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Page:Dictionary of National Biography volume 47.djvu/349

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In gauging Ray's position as a botanist, Haller's wholesale statement (Bibl. Botanica) that he was ‘the greatest botanist in the memory of man’ is of less value than the opinion of one so well known for his enthusiastic admiration of Linnæus as Sir J. E. Smith. Ray was, Smith says, ‘the most accurate in observation, the most philosophical in contemplation, and the most faithful in description, amongst all the botanists of our own, or perhaps any other, time.’ A more modern (German) critic, Julius Sachs (op. cit.), while insisting on Ray's indebtedness to Joachim Jung, points out the great advances the English botanist made, not only in classification, but also in histology and physiology. Jung (1587–1657) invented a comparative terminology for the parts of plants, and occupied himself also with the theory of classification, but published nothing. Ray, however, saw some manuscript notes of his as early as 1660, probably through the agency of Samuel Hartlib; and when Jung's pupil, Johann Vagetius, printed the master's ‘Isagoge Phytoscopica’ in 1678, Ray incorporated most of it, with full acknowledgment, into his ‘Historia Plantarum’ (vol. i. 1686), criticising, expanding, and supplementing it. ‘Enriched by Ray's good morphological remarks,’ says Sachs, ‘Jung's terminology passed to Linnæus, who adopted it as he adopted everything useful that literature offered him, improving it here and there, but impairing its spirit by his dry systematising manner.’ Before the dawn of modern physics or chemistry, it was impossible for physiology to advance far; but Ray's experiments on the movements of plants and on the ascent of the sap went almost as far as we can conceive possible under the circumstances, forestalling many conclusions only rediscovered of late years. Sachs speaks of the introduction to the ‘Historia’ in which Ray's experiments are described as ‘a general account of the science in fifty-eight pages, which, printed in ordinary size, would itself make a small volume, and which treats of the whole of theoretical botany in the style of a modern textbook.’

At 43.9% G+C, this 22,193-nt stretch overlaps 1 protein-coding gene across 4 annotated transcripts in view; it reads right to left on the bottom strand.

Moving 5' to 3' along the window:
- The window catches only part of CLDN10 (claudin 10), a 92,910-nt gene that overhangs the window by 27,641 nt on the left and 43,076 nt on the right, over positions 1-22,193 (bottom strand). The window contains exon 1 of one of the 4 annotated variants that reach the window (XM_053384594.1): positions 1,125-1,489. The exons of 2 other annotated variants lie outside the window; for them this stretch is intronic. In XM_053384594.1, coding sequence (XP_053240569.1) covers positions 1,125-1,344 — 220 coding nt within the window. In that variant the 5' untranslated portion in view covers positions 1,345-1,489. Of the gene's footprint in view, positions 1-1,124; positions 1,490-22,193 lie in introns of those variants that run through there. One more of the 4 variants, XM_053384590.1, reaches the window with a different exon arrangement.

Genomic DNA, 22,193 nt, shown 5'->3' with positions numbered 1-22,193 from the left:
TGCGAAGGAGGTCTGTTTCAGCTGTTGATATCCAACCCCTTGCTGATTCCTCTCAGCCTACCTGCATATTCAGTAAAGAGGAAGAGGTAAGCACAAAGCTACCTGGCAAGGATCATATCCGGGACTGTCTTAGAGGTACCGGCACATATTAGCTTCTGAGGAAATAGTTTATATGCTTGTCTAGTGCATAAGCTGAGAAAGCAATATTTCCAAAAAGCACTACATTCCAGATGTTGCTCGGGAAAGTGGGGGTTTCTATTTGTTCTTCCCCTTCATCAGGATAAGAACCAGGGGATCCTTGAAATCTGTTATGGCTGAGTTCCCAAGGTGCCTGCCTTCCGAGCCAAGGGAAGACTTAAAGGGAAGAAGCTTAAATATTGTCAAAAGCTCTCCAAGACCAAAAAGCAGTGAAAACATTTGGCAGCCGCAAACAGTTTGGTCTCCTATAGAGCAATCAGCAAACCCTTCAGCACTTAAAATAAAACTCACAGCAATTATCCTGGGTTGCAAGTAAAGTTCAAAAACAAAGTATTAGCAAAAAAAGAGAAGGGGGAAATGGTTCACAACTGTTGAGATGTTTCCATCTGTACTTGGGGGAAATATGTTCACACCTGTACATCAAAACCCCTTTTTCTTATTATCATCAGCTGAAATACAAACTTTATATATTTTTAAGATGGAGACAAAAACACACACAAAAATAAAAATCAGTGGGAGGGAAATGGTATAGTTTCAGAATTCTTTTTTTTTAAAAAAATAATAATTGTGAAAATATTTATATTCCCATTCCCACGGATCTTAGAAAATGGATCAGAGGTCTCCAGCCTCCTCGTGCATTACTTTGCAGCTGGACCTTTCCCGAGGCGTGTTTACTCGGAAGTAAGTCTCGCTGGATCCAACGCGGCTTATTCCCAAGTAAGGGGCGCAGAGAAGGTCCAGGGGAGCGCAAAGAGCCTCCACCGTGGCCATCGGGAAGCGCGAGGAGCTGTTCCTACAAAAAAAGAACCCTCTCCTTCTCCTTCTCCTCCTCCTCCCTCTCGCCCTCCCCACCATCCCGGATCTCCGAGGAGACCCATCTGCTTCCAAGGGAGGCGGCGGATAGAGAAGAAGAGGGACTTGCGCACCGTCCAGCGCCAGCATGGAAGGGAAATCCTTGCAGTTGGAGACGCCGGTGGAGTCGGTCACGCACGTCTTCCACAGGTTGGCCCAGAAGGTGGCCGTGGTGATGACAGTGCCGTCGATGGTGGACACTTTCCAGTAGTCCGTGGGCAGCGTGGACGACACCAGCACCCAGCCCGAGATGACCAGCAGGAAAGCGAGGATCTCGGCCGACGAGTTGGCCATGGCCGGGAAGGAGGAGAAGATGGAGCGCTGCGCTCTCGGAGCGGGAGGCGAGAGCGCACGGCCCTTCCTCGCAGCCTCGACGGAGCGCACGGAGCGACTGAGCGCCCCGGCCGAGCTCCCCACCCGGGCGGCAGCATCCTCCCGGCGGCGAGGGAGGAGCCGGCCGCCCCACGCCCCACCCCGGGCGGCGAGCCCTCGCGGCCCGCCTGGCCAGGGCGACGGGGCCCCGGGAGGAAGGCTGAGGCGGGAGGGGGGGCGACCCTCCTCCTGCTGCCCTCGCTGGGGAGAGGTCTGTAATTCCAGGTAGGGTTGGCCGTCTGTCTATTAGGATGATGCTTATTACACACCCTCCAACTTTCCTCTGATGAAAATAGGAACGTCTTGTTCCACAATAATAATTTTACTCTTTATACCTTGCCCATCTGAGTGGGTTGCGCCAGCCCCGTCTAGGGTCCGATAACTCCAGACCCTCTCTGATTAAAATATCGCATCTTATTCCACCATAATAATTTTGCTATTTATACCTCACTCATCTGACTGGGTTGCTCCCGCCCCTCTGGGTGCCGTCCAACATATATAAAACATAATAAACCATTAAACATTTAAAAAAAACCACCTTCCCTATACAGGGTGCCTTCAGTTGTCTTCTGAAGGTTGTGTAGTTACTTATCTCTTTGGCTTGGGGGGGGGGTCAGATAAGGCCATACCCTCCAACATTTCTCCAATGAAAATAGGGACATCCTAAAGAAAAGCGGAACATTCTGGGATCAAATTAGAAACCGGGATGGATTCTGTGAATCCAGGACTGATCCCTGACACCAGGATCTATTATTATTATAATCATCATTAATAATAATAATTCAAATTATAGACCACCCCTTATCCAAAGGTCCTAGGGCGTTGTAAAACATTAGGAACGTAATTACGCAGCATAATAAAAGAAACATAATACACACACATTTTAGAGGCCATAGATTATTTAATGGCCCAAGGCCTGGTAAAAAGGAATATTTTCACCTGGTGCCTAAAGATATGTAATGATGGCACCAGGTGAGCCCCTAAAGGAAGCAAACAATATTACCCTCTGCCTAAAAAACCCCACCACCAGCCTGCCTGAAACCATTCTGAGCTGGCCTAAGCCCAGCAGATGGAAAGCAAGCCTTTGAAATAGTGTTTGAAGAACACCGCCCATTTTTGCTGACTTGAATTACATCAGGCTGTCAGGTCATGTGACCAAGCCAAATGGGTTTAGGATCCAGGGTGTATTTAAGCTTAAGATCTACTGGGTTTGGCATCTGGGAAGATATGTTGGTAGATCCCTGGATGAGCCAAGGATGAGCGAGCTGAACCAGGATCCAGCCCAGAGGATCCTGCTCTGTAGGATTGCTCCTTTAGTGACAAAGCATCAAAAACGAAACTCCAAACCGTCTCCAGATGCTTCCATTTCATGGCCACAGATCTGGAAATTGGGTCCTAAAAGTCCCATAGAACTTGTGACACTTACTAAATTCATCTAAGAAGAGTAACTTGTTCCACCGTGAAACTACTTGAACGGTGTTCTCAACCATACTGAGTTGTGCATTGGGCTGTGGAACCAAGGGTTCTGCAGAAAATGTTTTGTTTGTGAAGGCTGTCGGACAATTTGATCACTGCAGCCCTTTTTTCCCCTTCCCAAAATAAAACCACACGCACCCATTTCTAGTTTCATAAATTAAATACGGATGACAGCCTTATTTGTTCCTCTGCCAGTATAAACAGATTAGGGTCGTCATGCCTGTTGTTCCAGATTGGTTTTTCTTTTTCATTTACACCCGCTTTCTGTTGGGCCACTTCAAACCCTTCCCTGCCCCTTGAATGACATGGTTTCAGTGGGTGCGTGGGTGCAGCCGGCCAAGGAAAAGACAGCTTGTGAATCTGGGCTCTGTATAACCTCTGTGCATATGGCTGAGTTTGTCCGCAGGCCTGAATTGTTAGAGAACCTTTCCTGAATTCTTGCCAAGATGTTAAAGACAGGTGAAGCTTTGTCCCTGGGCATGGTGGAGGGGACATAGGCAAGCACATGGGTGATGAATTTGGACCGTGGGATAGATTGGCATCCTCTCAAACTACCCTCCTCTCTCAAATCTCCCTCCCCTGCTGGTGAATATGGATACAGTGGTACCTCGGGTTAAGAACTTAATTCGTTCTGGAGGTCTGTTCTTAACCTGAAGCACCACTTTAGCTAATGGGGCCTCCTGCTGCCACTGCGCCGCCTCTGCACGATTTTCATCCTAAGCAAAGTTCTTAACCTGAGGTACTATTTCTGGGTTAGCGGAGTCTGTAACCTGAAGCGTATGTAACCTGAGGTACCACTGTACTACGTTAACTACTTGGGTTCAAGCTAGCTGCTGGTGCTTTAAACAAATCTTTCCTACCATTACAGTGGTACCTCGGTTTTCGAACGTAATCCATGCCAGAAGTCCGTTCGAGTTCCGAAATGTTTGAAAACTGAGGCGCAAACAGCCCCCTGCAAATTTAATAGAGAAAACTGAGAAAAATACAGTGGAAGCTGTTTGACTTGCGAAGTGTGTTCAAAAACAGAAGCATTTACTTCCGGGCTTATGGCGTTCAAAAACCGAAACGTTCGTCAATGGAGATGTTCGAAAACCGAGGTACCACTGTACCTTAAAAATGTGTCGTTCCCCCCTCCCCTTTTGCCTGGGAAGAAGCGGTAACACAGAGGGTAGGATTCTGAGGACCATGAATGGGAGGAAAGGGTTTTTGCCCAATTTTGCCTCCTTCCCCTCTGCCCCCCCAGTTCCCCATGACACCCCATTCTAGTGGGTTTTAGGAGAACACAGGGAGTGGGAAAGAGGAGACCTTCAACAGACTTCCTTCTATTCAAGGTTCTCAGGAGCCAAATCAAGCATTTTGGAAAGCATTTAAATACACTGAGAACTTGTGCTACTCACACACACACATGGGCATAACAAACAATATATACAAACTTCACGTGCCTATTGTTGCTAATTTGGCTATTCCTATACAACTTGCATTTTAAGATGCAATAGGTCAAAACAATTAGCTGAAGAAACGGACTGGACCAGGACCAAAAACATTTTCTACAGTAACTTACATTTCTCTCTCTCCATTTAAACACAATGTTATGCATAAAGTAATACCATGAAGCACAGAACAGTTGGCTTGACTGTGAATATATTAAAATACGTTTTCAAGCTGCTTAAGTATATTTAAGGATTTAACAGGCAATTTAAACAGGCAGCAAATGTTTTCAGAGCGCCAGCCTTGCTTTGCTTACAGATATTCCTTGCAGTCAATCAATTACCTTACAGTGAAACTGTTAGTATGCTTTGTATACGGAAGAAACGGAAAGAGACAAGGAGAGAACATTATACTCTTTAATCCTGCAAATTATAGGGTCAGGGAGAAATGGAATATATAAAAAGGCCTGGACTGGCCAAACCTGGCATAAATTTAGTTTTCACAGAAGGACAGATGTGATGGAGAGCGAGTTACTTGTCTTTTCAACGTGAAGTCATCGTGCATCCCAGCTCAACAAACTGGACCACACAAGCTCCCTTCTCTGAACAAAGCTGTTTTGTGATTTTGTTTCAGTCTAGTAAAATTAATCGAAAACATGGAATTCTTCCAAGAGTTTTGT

Of Ray's classification, the same authority, representing the most recent botanical opinion, also says: ‘Though he was not quite clear as regards the distinction, which we now express by the words dicotyledonous and monocotyledonous embryo, yet he may claim the great merit of having founded the natural system in part upon this difference in the formation of the embryo. He displays more conspicuously than any systematist before Jussieu the power of perceiving the larger cycles of affinity in the vegetable kingdom, and of defining them by certain marks. These marks, moreover, he determines not on a priori grounds, but from acknowledged relationships. But it is only in the main divisions of his system that he is thus true to the right course; in the details he commits many and grievous offences against his own method.’

Though the purity of Ray's Latin has formed the topic of many encomia, Ray's English style is perhaps hardly sufficiently distinguished to secure for him any great position in general literature. His merits as a writer on other topics than natural science are those of the man of science who amasses materials with painstaking care and critical capacity. John Locke, speaking of his ‘Travels’ (1673), mentions Ray's brief yet ingenious descriptions of everything that he saw, and his enlargement upon everything that was curious and rare; but it is only at the present day, since the rise of the scientific study of dialect and folklore, that the value of some of his collections, such as those of proverbs and rare words, is fully realised. Contrary to what has been sometimes said of him, Ray was never a mere compiler. He well knew how to adopt and combine the results of others with his own investigations, but he never blindly copied the statements of others, while he always acknowledged his obligations (cf. Sachs, History of Botany, p. 69).

There is a bust of Ray by Roubiliac, and oil portraits at Trinity College, Cambridge, and in the National Portrait Gallery, London. Engravings by Elder and Vertue, from a picture by Faithorne, were prefixed to some copies of his various works, and one by W. Hibbert is in the ‘Select Remains.’ They represent him as of fair complexion and emaciated appearance, agreeing with Calamy's description of him as consumptive. As early as 1686 he complained of the exposed situation of his house and of himself as ‘one who is subject to colds, and whose lungs are apt to be affected,’ and he began to suffer from severe ulcers in the legs. Linnæus perpetuated the name of Ray in the genus Rajania in the yam tribe, transposing Plumier's Jan Raia. In 1844 the Ray Society was established for the publication of works dealing with natural history, and among their first volumes were the ‘Memorials of John Ray,’ including Derham's ‘Life,’ the notices by Sir J. E. Smith in Rees's ‘Cyclopædia,’ and by Cuvier and Dupetit Thouars, in the ‘Biographie Universelle,’ and the itineraries, and ‘The Correspondence of John Ray,’ including the ‘Philo-